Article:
Engagement. If you’re anywhere near edutwitter and edchats, you know the term is a stalwart in the vernacular of educators…and for good reason. In my opinion, engagement should be a central feature of the classroom. WIthout it, the student cannot learn and if we’re not learning, what’s the point? I think most would agree that engagement is quite important in the classroom. I do wonder; though, about a definition for the word. Recently, in an edchat, the topic was classroom environment. A question asked what teachers could do to make their classrooms engaging…of course, the popular answers involved placing students in collaborative groups, flipping the classroom, creating something, etc. There’s nothing really wrong with this, but it got me thinking about the ability to ‘see’ engagement and whether the seating arrangement of a classroom can create engagement.
So, I want to propose a simple question that can, hopefully, clear this up a bit:
Which of the following images shows student(s) engaged?
I believe there’s an argument that both and/or neither could show students engaged. What is engagement? For me, it’s about cognition. Engagement is thinking, applying, schema assimilation and accommodation, questioning, predicting, etc. It can be done through a conversation with classmates. It can also be done through reading and answering multiple-choice questions. The most important aspect of engagement is the mental work you do with the material; attempting to recognize or recall information and apply this knowledge in other scenarios, for example. I guess the overall point I’m trying to make is that engagement isn’t something you can infer from smiling faces or a classroom arrangement. Engagement is what the brain attends to.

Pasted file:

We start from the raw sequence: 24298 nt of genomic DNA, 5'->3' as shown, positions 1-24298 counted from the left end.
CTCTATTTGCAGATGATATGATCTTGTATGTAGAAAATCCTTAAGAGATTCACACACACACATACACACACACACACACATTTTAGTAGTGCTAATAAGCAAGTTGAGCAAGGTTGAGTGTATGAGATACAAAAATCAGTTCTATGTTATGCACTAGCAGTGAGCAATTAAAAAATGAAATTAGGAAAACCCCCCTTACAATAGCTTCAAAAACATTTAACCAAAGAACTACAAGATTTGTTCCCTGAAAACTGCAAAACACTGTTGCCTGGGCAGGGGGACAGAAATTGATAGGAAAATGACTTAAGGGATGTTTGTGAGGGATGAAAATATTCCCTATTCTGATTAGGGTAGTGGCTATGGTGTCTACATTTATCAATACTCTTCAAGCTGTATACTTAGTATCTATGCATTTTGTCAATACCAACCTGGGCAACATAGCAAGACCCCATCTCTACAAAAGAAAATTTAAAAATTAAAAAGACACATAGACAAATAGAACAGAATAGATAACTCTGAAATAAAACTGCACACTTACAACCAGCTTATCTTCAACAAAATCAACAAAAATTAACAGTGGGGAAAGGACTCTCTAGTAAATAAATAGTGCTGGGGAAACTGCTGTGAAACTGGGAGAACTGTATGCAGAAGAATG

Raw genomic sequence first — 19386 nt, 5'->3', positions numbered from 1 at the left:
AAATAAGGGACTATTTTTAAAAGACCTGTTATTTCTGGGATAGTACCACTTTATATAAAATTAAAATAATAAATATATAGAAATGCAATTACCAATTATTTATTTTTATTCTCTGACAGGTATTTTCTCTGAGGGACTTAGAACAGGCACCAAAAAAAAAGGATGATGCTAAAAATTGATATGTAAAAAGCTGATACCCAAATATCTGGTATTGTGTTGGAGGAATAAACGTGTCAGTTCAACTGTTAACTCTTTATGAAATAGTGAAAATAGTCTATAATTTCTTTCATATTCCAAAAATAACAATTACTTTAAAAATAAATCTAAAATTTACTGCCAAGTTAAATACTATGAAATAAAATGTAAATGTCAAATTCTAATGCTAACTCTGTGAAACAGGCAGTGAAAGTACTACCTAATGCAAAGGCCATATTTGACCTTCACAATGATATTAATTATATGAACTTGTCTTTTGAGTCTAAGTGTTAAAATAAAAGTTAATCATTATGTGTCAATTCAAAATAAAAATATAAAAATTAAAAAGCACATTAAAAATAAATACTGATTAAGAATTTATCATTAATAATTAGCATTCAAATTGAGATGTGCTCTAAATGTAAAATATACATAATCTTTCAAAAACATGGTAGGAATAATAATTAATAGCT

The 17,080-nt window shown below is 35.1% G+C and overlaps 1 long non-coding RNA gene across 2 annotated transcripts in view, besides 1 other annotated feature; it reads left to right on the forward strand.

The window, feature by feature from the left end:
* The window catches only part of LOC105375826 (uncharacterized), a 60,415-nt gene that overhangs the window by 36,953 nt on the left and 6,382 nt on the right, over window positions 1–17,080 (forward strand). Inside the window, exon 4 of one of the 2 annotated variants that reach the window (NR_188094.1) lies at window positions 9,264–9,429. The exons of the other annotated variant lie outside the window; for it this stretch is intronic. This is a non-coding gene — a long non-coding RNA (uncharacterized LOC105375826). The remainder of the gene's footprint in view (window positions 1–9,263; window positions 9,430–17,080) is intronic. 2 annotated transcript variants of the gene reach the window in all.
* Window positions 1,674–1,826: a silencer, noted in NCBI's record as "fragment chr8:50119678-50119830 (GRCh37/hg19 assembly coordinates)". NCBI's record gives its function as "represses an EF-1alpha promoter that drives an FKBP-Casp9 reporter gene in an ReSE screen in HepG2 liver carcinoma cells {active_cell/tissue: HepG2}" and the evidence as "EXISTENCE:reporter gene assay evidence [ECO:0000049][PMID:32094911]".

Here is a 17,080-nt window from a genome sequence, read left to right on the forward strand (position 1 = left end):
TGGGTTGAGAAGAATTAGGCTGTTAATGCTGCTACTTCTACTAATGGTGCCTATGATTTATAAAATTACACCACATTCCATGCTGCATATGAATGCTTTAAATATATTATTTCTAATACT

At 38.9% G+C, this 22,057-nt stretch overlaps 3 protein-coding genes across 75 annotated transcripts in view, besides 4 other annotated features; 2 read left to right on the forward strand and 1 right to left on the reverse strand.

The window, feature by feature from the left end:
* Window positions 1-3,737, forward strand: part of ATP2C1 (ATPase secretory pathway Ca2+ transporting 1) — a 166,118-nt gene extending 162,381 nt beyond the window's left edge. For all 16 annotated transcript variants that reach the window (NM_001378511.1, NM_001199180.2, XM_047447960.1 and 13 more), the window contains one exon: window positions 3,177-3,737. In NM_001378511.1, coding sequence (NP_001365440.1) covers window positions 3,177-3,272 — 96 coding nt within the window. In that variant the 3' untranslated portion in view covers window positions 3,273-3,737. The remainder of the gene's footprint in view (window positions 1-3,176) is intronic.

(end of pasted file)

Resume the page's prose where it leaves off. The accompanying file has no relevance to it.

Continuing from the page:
So, if by looking at the two images above, you believe one shows student engagement over another…you could be quite wrong. Just because students are in conversation or not or are seated facing other students or not, one shouldn’t infer any level of engagement. Dennis Lehane is my favorite author of fiction (you should really check out his stuff). I am very engaged when I read his books. There’s no creation of anything…no collaboration…just one person quietly reading. Just one person engaged with words on a page; lost in another world filled with good guys, bad guys, and psychological shenanigans. I know, I know…not everyone loves to read, so that doesn’t work for everyone. I would add that not everyone loves to collaborate. Teachers should be careful when giving student choice in the classroom. Often times, the students who speak up are the ones who want collaboration and the silent students would rather complete their work independently. Unfortunately, whose student voice is more likely to be both literally and figuratively heard?
How can teachers and students measure engagement if it occurs in the brain? Assessment. This can be assessment through answering multiple-choice questions, through a discussion board, creating a manipulative, etc. Students need to think with the material they’ve been engaged with. If they cannot retrieve that information when needed and use it appropriately to satisfy the parameters of the given assessment, ultimately they don’t know it well enough. This can lead to a fruitful discussion and reflection with students on their study habits during class and at home. Perhaps placing the cell phone out of reach and turning off the music or television could lead to better engagement? There is every chance students do not realize how distractions in the learning environment can deter engagement with material.
When teachers, students, administrators, and parents consider engagement, we need to understand that it is more than fun posters you may have on your wall or how flexible your seating is. Engagement is an act of mental commitment to a given task.